On Feb 2, 2006, at 4:59 PM, Alexander Johannesen wrote:

> Could you explain what we're seeing and what we should be looking for
> (like, the second digital image doesn't work; bad ID?) ?

Thank you for your interest, and I will probably reply with more
information than you desire.

What you are see at the URL above is an amalgamation of three digital
repositories in the form of a browsable/searchable list. The
implementation is a demonstration of harvesting OAI-accessible
content and providing services against the cache. It is the
beginnings of a digital library.

We have three digital repository applications here at Notre Dame:
DigiTool, DSpace, and ETD-db. Each of these three systems have
distinct advantages and disadvantages. One of the most distinct
disadvantages of each system is their inability to truly be
customized for any institution; each application is always going to
look DSpace-like, DigiTool-like, or ETD-db-like. This characteristic
works against usability.

More importantly, each of these systems works more like an
application as opposed to a set of library function calls; each
system does not really support any API. This makes it difficult to
provide additional functionality against the repositories. (MyLibrary
2.x had this problem; it was more of a turn-key application as
opposed to a set of object-oriented Perl modules.) For example,
without a lot of programming, it is difficult to provide RSS feeds
against any of the systems above. Similarly, it is next to impossible
to send search results via email. Even if everybody put stuff into
DSpace, it would not be possible to create things like personal
bibliographies for personal Web pages from the DSpace content without
querying the database directly. DSpace was not designed to do such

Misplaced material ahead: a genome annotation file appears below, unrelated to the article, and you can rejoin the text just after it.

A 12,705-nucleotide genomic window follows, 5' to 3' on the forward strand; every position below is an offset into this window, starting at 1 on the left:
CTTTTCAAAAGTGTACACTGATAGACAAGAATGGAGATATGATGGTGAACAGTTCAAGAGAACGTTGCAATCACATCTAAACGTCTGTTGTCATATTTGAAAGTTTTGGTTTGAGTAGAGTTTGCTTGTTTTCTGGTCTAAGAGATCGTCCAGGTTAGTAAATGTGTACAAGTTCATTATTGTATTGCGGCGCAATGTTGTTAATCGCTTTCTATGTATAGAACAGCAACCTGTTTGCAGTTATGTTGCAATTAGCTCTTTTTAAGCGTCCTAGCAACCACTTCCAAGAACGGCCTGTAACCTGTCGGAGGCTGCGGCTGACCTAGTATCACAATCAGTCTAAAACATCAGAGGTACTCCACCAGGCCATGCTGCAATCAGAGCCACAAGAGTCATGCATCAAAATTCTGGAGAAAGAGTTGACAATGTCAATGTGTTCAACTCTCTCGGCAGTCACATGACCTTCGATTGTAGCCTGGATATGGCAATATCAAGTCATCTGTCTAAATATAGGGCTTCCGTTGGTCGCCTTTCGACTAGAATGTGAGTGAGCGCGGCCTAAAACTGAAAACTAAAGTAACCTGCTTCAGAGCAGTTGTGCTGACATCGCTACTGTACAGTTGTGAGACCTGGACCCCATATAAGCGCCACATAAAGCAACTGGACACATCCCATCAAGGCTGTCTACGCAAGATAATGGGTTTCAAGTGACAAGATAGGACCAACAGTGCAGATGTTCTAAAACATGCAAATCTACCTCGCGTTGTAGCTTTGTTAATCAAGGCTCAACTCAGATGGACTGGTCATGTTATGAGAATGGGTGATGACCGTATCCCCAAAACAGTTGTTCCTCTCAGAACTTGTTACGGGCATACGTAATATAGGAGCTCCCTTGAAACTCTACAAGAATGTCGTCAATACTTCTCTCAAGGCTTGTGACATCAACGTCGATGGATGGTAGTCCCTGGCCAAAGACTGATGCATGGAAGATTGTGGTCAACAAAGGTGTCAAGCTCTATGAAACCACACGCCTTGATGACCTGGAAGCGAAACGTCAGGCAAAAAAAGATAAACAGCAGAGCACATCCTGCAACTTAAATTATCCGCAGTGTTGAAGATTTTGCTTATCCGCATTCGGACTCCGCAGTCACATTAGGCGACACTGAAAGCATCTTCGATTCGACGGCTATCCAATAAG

By aggregating the content of these three systems into a centralized
cache accessible through an API I can do all of the things above and
more. I can provide search through any number of indexers. I can
provide simple search or power search. I can create a browsable list
that looks like this, that, or the other thing. I can syndicate the
content to a campus-wide portal. I can create subsets of the data and
insert it via HTML script tags into personal Web pages. As I create
searchable/browsable lists and I can include things like a Google
PageRank number to denote the apparent importance of the page. I can
sort the list in many ways. With a bit more work, I can measure how
many times a particular page has been viewed and by what IP address.
This information would be very valuable to the author. These are the
things to watch for later.

As of now, most of the content in the system is sample data. That is
why all the images don't produce output. (Most do.) That being the
case, we are well on our way to creating a cohesive, synergistic
digital library complete with collections AND services. We are doing
this by exploiting our systems, writing our own software, and taking
advantage of well-articulated best practices.

Instead being controlled by our computers, we are controlling them.

Eric Lease Morgan
University Libraries of Notre Dame